Raising cattle for red meat has well-known negative environmental effects, but soy is not a completely ‘green’ protein either.
Which gender takes longer showers? Which sex eats more? Recycles more? Buys more sustainable products? In the battle for the ‘greenest of the sexes,’ some of the answers might surprise you.
Organic fruits and vegetables may be better for health and the earth, but they can take a toll on the grocery bill. According to the environmental experts, only some organics are worth the extra money.
In this month’s Sound Advice for a Green Earth column, a Stanford science student recommends do-it-yourself ways to save on energy bills and seal drafty homes and apartments.
Stanford Earth Science students answered a reader’s environmental question: does anyone really care about climate change? According to a Yale study, fewer people did in 2010 than in 2008.
Corn ethanol has environmental, economic and social impacts that reach far beyond the gas tank. And by almost any analysis, those impacts make it a poor choice for fuel in the United States.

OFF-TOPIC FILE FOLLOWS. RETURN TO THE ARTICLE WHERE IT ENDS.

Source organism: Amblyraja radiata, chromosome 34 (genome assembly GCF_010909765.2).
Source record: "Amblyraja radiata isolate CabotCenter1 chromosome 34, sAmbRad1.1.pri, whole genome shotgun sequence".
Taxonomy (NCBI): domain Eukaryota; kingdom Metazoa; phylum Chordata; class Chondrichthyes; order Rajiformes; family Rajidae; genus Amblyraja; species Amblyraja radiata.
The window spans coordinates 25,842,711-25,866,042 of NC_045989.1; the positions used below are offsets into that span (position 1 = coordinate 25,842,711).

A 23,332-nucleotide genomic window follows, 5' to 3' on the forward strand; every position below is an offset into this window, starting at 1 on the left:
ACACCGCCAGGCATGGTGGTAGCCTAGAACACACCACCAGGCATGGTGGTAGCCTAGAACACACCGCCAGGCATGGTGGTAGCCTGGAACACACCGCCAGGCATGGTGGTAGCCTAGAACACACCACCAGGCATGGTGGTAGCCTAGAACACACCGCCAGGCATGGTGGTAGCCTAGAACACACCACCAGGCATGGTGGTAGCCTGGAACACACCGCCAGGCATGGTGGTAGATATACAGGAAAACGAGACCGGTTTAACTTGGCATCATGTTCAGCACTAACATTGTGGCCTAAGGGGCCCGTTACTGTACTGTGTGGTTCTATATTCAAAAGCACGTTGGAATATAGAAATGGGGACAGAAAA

‘Carbon footprint’ is a buzzword today. It’s one way to measure something’s environmental impact. But there are other measures for eco-friendly living. A quiz helps individuals’ calculate personal impact on the globe.
The average shower uses less than a third of the water required to fill a bathtub, but there are many other ways people can save water and add more green products to their bathrooms, showers and linen closets.
For eco-friendly dinner parties, reusable plates beat disposables almost every time. But you can make your meals even greener by focusing on what goes on the plates, too.